Dabigatran Increases “Real-World” Bleeding

Payal Kohli, MD

The risk for major bleeding and GI hemorrhage in patients taking dabigatran was greater than in those taking warfarin; warfarin, however, was associated with a greater risk of intracranial hemorrhage.

The last few years have witnessed a surge of clinical trials and excitement over the novel oral anticoagulants (NOACs) and their clinical application for atrial fibrillation (AF). Their ease of use, lack of required monitoring, and limited drug-drug interactions have facilitated their uptake in the cardiovascular community. However, there is now emerging data from “real world” samples and post-marketing surveillance that the NOACs may be associated with more risks than previously demonstrated.

The risk for bleeding remains the greatest hazard with NOACs. A study recently published in JAMA-Internal Medicine analyzed 5% of random Medicare beneficiary pharmacy and claims data to determine if there were any differences in major or minor bleeding events among new users of dabigatran (n=1302) compared to new users of warfarin (n=8012), who initiated either treatment within 60 days of diagnosis. Four high-risk subgroups were also analyzed: age≥75 years; African Americans; those with chronic kidney disease (CKD); and those with >7 comorbidities. Whereas dabigatran was associated with a 1.3 times higher risk for any bleeding and a 1.85 times higher risk for GI bleeding relative to warfarin, warfarin was associated with a 3.1 times higher risk for intracranial hemorrhage. Dabigatran was consistently associated with risk of major bleeding and GI hemorrhage across all high risk subgroups.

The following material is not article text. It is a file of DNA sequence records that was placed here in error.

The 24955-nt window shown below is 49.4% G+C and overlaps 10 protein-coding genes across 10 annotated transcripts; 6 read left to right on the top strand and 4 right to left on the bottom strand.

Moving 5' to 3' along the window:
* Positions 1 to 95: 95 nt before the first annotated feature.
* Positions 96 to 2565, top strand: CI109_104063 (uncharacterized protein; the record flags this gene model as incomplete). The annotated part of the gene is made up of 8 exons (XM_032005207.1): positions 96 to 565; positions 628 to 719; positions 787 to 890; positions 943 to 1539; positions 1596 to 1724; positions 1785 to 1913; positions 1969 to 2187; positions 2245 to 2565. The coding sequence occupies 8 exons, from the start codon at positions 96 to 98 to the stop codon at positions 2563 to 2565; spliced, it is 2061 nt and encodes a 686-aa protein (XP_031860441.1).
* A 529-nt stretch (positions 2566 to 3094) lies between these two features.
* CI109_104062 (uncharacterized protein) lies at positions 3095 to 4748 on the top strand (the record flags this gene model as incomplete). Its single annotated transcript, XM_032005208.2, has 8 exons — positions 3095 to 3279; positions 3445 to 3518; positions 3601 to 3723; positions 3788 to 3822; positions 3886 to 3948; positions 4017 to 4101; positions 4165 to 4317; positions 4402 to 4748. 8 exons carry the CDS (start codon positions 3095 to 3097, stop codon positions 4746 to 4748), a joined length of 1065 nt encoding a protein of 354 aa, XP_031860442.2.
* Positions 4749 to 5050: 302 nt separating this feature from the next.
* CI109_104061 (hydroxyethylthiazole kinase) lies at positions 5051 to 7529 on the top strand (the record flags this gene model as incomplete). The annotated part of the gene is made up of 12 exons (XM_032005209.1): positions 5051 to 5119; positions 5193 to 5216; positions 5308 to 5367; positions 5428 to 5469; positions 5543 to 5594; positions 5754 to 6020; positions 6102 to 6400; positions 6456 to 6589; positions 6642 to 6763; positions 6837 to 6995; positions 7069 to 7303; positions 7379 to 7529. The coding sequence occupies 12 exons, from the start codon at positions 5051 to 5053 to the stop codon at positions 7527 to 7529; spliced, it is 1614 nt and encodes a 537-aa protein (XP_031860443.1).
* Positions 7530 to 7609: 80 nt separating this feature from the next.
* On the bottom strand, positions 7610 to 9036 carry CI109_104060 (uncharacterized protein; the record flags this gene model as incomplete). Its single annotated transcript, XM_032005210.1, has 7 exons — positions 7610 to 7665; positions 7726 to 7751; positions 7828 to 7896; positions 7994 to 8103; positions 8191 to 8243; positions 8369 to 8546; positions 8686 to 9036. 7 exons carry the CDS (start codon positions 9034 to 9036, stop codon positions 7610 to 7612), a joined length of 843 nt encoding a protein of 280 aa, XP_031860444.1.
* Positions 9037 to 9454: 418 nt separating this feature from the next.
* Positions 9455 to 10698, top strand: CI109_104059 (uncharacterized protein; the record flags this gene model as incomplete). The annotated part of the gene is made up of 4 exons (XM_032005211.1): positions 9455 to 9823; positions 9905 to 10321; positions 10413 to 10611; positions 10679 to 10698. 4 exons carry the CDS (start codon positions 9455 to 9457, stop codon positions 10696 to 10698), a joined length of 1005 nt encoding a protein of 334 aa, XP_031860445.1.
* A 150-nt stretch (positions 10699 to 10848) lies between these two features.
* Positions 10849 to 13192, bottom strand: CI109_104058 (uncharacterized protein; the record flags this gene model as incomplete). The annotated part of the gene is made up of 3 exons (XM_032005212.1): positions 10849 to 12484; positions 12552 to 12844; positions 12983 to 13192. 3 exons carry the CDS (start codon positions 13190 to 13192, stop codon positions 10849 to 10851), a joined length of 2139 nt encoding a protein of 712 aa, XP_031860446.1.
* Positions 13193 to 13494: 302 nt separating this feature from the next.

The vasculature in the brain somehow appears pathophysiologically distinct from the vasculature in other anatomical sites. In this “real-world” analysis of dabigatran, there was a lower risk of intracranial hemorrhage compared to warfarin but there continued to be higher bleeding rates at other sites. Particularly interesting was a higher risk for bleeding observed in African Americans. One can imagine, then, that perhaps the least optimal patient for dabigatran therapy would be an elderly, African American with CKD and multiple comorbidities. This study also nicely illustrates the differences in results that are often seen between randomized controlled trials and post-marketing surveillance and observational data. It also underscores the importance of both types of studies for making the most highly informed clinical decision.







Hernandez I, Baik SH, Pinera A, Zhang Y. Risk of bleeding with dabigatran in atrial fibrillation. JAMA Intern Med. Published online November 03, 2014. doi: 10.1001/jamainternmed.2014.5398